Paying $25 less for an ad-based kindle
About $399 was spent in 2007 on the first Amazon kindle. The price has gone down a lot since then. In order to try and compete with the iPad in the e-reader market, the advertisements were put on it this time in the price deduction. There can be Special Offers in the May 3 edition of the Kindle. It is a product several will want. The advertisement-supported version can be found in Best Purchase and Target for the Kindle 3.
It is "chicken in every pot" decision made with the $114 kindle with Special Offers according to Jeff Bezos, the Amazon CEO and founder:
"We're working hard to make sure that anyone who wants a Kindle can afford one," he said via a statement.
Reader response to a Christian Science Monitor article about the price cut seems to echo the fears most consumers have about an ad-based Kindle. The price of books was brought up by one reader that states kindles for free with ads would be okay with $0.99 books. The $25 discount isn't enough, according to some readers. Most experts' say it is okay though since the advertisements only come up on the bottom of the home screen and on the screen saver.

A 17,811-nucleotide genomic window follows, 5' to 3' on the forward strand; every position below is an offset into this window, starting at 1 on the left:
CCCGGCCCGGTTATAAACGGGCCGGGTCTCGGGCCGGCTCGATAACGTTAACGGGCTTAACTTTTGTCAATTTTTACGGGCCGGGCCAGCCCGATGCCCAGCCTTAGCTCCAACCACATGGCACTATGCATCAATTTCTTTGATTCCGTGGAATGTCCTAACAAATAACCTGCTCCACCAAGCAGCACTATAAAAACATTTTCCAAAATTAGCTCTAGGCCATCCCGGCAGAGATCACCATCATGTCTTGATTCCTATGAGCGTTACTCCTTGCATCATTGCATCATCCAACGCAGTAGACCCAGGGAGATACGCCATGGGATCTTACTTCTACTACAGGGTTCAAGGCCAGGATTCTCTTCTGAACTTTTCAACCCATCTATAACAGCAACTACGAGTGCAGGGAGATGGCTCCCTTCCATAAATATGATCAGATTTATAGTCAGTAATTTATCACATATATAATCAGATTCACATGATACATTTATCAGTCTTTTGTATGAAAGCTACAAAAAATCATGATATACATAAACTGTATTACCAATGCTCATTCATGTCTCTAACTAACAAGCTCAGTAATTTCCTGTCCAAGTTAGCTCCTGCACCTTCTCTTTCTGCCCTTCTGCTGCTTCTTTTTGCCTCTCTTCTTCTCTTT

"It's very important that we didn't interfere with the reading experience," Kindle director Jay Marine told the Associated Press.
Why everyone worries about a price
Getting to the $99 Kindle for Christmas 2011 is very important, TechCrunch believes. That is what the $114 Amazon Kindle is leading up to with its Special Features. Traditional marketing psychology suggests the ".99" price point is a magic number.
This isn't real anymore though according to research done at the New York Columbia Business School. The "dollar-minus" approach (down to 99 cents, for instance) was actually less effective than "dollar-plus" price points (like $4.01), according to the Columbia study. Sales of products that used the dollar-plus method increased by 3 percent, and consumers felt greater trust for dollar-plus brands since the costs were perceived as being less manipulative.
Christian Science Monitor
Columbia Business School
Knowing and Making
Kindle sales tripled after last price drop
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